Tuesday, October 26, 2004

That's what Michael Rogers at BlogActive is promising a few politicians in the next day or two. Is it hype? Or is it the richly-deserved humiliation of hypocrites who deserved to be outed?

Stay tuned.

... ... ...

... Well... I was about to publish this entry without further comment, but decided that maybe I should add a few words about outing.

I'll start right off by saying that I'm of two minds about the subject. While I think it's unhealthy and sad, I have no problem if a person wants to live his or her life in the closet. Let me add that I include political figures -- even political figures who lack backbone on gay rights issues -- in this category. In that regard, I haven't been wildly enthusiastic about the recent outings of a few high-level Republican Party and congressional staffers. I'm not saying that some of those outings were unqualifiedly wrong, but they make me a bit uncomfortable.

Then there are the villains. These are the people who actively use homosexuality as a political tool, but partake of the fruits (errr... no pun intended. Really.) of a more tolerant society... or skulk around the bushes at its fringes. These are the men and women who verbally gay-bash by day to win votes, then sip a cocktail with a same-sex companion by night. These are the people who deserve to be outed. Michael Rogers has caught a few of them in the recent past, and I hope he's about to reveal another couple.

While I'm on the subject, let me tell you the story about the time I was outed. Sort of.

As you probably know -- because I'm famous, and you're therefore fascinated with my life -- I used to be the top aide to a not-particularly-pro-gay state legislator. I didn't come out to myself until I was in my late twenties, and my very Type-B personality wasn't conducive to making a big public announcement about my self-revelation, so I just sort of let word seep out.

Around this time, my boss had a political rival who was rumored to be gay. But rumors are easy to spread. Even one person who claimed to have known him didn't confirm that The Rival was gay... although he told me that The Rival was known as "Missy" in their circles, supposedly for his prissiness.

Whatever. I just kept living my life. And then one night I pulled my car into the parking lot of a gay bar and saw The Rival's car.

I sat behind the wheel and thought about the consequences for a moment. Yes, word of my homosexuality was making the rounds through the political community, but I did not yet think it had reached my boss, and I had no idea how he'd react. On the other hand, if The Rival was in that bar, he couldn't really say anything; we would have what amounted to the sexual version of Mutually Assured Destruction. On yet another hand, what if he had just wandered in, either supporting a gay friend or completely ignorant...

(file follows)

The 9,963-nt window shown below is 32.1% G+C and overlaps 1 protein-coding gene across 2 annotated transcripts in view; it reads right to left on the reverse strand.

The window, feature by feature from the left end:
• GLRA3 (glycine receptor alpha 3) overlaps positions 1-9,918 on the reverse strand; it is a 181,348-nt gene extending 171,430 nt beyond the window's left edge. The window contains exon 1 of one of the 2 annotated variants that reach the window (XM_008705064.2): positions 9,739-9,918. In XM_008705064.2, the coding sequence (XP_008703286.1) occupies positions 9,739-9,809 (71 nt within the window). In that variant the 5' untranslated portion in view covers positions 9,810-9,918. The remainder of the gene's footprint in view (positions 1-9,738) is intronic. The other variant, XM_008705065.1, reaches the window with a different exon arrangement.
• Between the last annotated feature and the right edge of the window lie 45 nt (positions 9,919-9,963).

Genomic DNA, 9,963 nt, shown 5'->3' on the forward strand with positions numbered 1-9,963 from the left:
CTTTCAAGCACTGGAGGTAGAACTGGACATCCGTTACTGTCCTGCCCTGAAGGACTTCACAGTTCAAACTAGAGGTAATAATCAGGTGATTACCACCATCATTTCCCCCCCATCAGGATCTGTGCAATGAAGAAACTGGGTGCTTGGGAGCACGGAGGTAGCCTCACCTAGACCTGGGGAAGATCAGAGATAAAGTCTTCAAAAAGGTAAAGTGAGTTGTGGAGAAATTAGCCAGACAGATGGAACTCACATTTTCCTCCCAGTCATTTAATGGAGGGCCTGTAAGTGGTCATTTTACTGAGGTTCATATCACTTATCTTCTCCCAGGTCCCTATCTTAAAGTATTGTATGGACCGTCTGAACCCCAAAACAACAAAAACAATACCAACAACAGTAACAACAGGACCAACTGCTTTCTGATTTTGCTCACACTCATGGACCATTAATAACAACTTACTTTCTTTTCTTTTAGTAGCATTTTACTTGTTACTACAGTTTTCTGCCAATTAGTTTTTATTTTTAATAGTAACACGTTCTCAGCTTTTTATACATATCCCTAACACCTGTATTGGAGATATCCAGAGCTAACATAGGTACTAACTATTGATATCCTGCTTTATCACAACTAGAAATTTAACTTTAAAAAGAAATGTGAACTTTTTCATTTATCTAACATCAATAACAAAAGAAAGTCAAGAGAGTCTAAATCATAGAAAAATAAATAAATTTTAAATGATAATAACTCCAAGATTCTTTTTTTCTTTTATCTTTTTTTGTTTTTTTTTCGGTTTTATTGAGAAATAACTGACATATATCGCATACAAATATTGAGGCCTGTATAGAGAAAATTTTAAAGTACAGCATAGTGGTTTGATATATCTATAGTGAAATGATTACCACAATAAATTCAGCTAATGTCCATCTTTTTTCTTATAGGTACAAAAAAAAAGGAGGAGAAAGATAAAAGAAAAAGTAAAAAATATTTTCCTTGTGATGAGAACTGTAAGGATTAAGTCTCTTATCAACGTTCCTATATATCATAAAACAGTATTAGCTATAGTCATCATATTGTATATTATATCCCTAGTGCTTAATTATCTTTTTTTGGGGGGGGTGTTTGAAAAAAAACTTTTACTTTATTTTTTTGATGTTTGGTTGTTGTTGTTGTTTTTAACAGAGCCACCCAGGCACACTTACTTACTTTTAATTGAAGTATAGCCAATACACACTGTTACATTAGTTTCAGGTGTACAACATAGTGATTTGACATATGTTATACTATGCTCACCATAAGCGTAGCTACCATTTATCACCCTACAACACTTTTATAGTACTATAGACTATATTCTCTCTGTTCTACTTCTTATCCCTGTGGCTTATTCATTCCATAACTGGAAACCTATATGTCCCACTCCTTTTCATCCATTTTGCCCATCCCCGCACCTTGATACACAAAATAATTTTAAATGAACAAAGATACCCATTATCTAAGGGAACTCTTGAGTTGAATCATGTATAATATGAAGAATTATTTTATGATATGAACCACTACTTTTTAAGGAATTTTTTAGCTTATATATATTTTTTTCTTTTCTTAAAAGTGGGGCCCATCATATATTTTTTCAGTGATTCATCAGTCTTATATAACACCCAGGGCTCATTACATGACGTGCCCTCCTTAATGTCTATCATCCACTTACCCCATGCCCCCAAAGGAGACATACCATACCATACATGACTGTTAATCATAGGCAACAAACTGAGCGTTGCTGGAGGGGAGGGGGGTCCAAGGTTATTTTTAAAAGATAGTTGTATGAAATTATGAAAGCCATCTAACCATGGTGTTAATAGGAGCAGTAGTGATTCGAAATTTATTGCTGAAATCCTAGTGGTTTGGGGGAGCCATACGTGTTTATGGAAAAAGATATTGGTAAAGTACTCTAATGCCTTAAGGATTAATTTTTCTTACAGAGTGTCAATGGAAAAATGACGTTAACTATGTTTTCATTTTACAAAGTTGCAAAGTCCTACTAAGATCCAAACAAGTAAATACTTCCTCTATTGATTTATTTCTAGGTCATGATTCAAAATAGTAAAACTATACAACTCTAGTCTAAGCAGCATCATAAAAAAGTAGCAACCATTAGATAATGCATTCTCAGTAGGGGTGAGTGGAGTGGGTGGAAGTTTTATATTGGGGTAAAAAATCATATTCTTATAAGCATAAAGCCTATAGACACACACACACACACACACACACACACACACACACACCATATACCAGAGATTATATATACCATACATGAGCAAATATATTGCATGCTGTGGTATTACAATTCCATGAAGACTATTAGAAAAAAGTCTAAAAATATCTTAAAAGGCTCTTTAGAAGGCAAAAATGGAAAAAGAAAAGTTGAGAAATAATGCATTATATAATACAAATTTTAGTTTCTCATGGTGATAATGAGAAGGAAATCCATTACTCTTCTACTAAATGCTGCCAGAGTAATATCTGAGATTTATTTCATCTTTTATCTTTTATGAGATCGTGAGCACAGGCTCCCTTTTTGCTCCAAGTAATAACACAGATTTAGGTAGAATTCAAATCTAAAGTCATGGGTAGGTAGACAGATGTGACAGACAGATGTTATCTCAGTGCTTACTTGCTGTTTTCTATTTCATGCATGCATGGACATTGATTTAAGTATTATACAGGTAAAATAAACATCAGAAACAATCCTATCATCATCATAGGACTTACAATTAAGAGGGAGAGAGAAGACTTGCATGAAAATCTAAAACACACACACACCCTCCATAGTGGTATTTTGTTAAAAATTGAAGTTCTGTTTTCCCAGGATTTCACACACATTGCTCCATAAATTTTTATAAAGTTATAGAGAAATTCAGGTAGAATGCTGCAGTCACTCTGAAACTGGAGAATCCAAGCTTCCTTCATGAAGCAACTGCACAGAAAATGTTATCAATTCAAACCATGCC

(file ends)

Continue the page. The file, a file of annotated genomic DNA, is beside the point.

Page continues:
I parked my car and decided to split the difference between fear and pride. I would go into the bar, but I'd play it very casual. As if I was completely ignorant. Just in case.

I spotted him out of the corner of my eye when I walked in the door, leaning against the cigarette machine. (Remember those? Good times... good times...) Playing it cool -- as if it was my first time in the bar, and as if the bar was just some neighborhood tavern, which, in a sense, it was -- I caught the bartender's eye and prepared to order.

That's when the bartender hollered, "Hi, Rob! The usual?!!"

The Rival was gone when I finally got the courage to turn around.

Later that night, I managed to relate the story to a couple -- man/woman, that is -- I was close to, who were also close to my boss. They thought it was funny and, more importantly, assured me that the boss knew all about my little secret and was still comfortable with me. A few days later, my boss showed that.

We were at a political event at a conservative church, and The Rival and his cohorts were working the crowd. I couldn't quite hear what they were saying, but there were a lot of fingers pointing in my direction. I knew, without question, that I was being outed.

On the ride home, my boss said, "You seemed to be quite a topic of conversation this afternoon."

I swallowed and stared ahead at the road.

He smiled, shook his head, and chuckled. "So... they call him 'Missy,' huh?"

We never really talked about gay issues in the years after that, but his voting record on those issues improved. I was given some credit in the political community, but I really think that, as times changed and gay men and lesbians became more visible, he came to see that many of the stereotypes and much of the misinformation he grew up with was false. Times changed, and he adapted. That was my lesson on the power of visibility.

As for the Political Rival, I think we all really know that he didn't accidentally stumble into a gay bar that night, right? Well, he got married a few years later and seems to be living a typical suburban existence these days.

But would you really be surprised if they still call him 'Missy' sometimes?